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This eBook from the Gutenberg Project consists of approximately 182 pages of information about The Zeppelin's Passenger.

“Disappeared?” Philippa repeated.  “What do you mean, Mills?”

“I left Mr. Lessingham last night, your ladyship,” Mills explained, “in a suit of the master’s clothes and apparently preparing for bed —­I should say this morning, as it was probably about two o’clock.  I called him at half past eight, as desired, and found the room empty.  The bed had not been slept in.”

“Was there no note or message?” Philippa asked incredulously.

“Nothing, your ladyship.  One of the maid servants believes that she heard the front door open at five o’clock this morning.”

“Ring up the hotel,” Philippa instructed, “and see if he is there.”

Mills departed to execute his commission.  Philippa stood looking out of the window, across the lawn and shrubbery and down on to the beach.  There was still a heavy sea, but it was merely the swell from the day before.  The wind had dropped, and the sun was shining brilliantly.  Sir Henry, Helen, and Nora were strolling about the beach as though searching for something.  About fifty yards out, the wrecked trawler was lying completely on its side, with the end of one funnel visible.  Scattered groups of the villagers were examining it from the sands.  In due course Mills returned.

“The hotel people know nothing of Mr. Lessingham, your ladyship, beyond the fact that he did not return last night.  They received a message from Hill’s Garage, however, about half an hour ago, to say that their mechanic had driven Mr. Lessingham early this morning to Norwich, where he had caught the mail train to London, The boy was to say that Mr. Lessingham would be back in a day or so.”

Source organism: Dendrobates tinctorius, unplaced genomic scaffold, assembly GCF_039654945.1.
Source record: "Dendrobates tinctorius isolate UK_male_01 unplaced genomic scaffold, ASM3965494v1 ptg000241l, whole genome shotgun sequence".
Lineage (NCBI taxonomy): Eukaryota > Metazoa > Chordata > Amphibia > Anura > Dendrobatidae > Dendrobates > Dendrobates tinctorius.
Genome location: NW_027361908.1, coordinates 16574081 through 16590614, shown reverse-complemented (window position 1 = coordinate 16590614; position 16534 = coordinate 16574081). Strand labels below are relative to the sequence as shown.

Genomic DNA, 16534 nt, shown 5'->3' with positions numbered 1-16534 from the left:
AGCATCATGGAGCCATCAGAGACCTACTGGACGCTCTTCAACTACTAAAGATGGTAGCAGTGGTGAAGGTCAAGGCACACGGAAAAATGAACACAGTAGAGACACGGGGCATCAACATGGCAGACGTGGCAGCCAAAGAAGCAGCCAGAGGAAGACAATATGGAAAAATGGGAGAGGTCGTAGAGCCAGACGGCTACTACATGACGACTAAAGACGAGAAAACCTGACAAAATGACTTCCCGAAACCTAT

Philippa pushed open the windows and made her way down towards the beach.  She leaned over the rail of the promenade and waved her hand to the others, who clambered up the shingle to meet her.

“Scarcely seen you yet, my dear, have I?” Sir Henry observed.

He stooped and kissed her forehead, a salute which she suffered without response.  Helen pointed to the wreck.

“It doesn’t seem possible, does it,” she said, “that men’s lives should have been lost in that little space.  Two men were drowned, they say, through the breaking of the rope.  They recovered the bodies this morning.”

“Everything else seems to have been washed on shore except my coat,” Sir Henry grumbled.  “I was down here at daylight, looking for it.”

“Your coat!” Philippa repeated scornfully.  “Fancy thinking of that, when you only just escaped with your life!”

“But to tell you the truth, my dear,” Sir Henry explained, “my pocketbook and papers of some value were in the pocket of that coat.  I can’t think how I came to forget them.  I think it was the surprise of seeing that fellow Lessingham crawl on to the wreck looking like a drowned rat.  Jove, what a pluck he must have!”

“The fishermen can talk of nothing else,” Nora put in excitedly.  “Mummy, it was simply splendid!  Helen and I had gone up with two of the rescued men, but I got back just in time to see them fasten the rope round his waist and watch him plunge in.”

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